sports   |   men's basketball

Undefeated season remains untainted

With Kentucky’s 68-62 loss at South Carolina a few weeks ago, college basketball was saved.

For the time being, at least.

Biases aside, the 1976 IU team not only remains the last undefeated national champion, but also the perfect group of posterboys for the game. While this is not supposed to be another out-dated — yet still rightful — campaign for Bob Knight and his standards on and off the court, college basketball will never see another coach who shared and obtained his equal desire for academic and hardwood success.

That said, let’s look at Knight and Calipari.

You have Knight, the three-time champion, major-college all-time wins leader, and holder of a flawless violations record. On the other side there is Calipari, the guy who has blown two opportunities at the Final Four and put both of those teams (UMass and Memphis) on probation in the process. One point to the “General.”

How about the philosophy of exactly how to win? Recruiting one-and-done superstars was never an option for a guy like Knight. Players came to graduate and win championships. Whether it’s Marcus Camby, Derrick Rose or Tyreke Evans, Calipari has always made sure guys who can win come in right away.

While that alone isn’t a problem, things such as SAT scores (in the Rose situation) and player-coach relationships (see: John Wall) seem to be sacrificed. Knight 2, Cal 0.

In fact, it was the 69-year-old Knight who, just a few months ago, called out Calipari for still being allowed to coach at the college level. While speaking at an event last year on the southside of Indianapolis, Knight took subtle, yet directly blatant, shots as only he could pull off.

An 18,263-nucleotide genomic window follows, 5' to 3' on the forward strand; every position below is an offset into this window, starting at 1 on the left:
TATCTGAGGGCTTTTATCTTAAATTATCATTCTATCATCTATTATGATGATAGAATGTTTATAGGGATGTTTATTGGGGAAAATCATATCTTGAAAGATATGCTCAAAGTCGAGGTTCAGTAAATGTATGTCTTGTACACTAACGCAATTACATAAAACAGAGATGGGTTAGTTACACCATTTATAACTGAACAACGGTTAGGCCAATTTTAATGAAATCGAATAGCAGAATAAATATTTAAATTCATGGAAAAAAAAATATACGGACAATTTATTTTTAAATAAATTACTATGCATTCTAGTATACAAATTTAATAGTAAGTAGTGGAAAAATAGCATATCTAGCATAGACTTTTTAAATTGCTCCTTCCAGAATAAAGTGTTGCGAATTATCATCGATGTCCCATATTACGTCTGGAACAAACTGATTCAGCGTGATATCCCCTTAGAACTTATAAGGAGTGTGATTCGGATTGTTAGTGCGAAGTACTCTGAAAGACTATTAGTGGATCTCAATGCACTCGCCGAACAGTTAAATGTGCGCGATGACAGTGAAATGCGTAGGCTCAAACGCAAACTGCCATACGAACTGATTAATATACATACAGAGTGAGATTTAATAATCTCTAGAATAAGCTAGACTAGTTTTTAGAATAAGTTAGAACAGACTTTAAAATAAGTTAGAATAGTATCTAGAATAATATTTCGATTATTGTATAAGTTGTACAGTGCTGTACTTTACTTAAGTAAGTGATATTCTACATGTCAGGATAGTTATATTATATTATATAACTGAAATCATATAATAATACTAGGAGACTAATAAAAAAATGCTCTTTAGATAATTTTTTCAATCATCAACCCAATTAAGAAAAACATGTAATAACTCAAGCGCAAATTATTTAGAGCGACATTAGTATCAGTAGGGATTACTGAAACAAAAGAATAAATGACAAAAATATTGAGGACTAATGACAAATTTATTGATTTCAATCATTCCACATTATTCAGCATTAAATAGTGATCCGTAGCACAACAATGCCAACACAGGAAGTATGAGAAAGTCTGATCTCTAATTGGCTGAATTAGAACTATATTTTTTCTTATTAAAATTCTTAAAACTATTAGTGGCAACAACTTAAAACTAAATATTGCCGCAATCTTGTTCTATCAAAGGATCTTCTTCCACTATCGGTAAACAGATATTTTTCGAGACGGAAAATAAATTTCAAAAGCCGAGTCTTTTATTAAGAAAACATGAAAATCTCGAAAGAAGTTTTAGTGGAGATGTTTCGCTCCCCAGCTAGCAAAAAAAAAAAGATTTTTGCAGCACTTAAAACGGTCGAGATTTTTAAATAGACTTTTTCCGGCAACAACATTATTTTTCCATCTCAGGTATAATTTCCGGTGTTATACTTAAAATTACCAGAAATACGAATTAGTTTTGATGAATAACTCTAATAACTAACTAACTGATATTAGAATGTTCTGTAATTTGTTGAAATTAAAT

“We’ve gotten into this situation where integrity is really lacking, and that’s why I’m glad I’m not coaching,” Knight said. “You see we’ve got a coach at Kentucky who put two schools on probation and he’s still coaching. I really don’t understand that.

“And very few people know this, but a kid can play the first semester as a freshman, pass six hours of anything and play in the NCAA tournament without ever attending a class in the second semester. I don’t think that’s right.”

Call it bold. Call it gutsy. Call it the General at his best. But whatever you call it, tie it to something along the lines of perfect.

Not only is it fitting that the prestige of an undefeated season not fall into the lap of a regular season champion like Calipari but also with regards to the Kentucky program.
Back in spring 2007, when the Wildcats fired current Minnesota coach Tubby Smith, Kentucky became part of the problem.

The program forfeited a sure-fire Hall of Famer who won a championship in his first season for an unproven and eventual criminal in Billy Gilispie. To make things better, or supposedly so, they bring in ... Calipari?

While the media seems to always bring out his regular season success at mid-majors, let’s not forget this guy couldn’t get a ring with the 7-foot and current NBA superstar in Camby, or with Rose and his freakishly talented teammates.

And just for giggles, there is Calipari’s baggage that came along with that contract, including country club memberships, frequent brand new cars and a southern mansion.

No matter what Kentucky achieves under Calipari, how long will all of it stand?
Because right now, it’s in the books that Calipari has never led a team to the Final Four.

Again, one point for the General.

Like what you're reading? Support independent, award-winning college journalism on this site. Donate here.

More in Sports

Don't call it a comeback

Senior wide receiver J-Shun Harris II is working his way back from a third ACL tear to be a shining light to others.

Comments powered by Disqus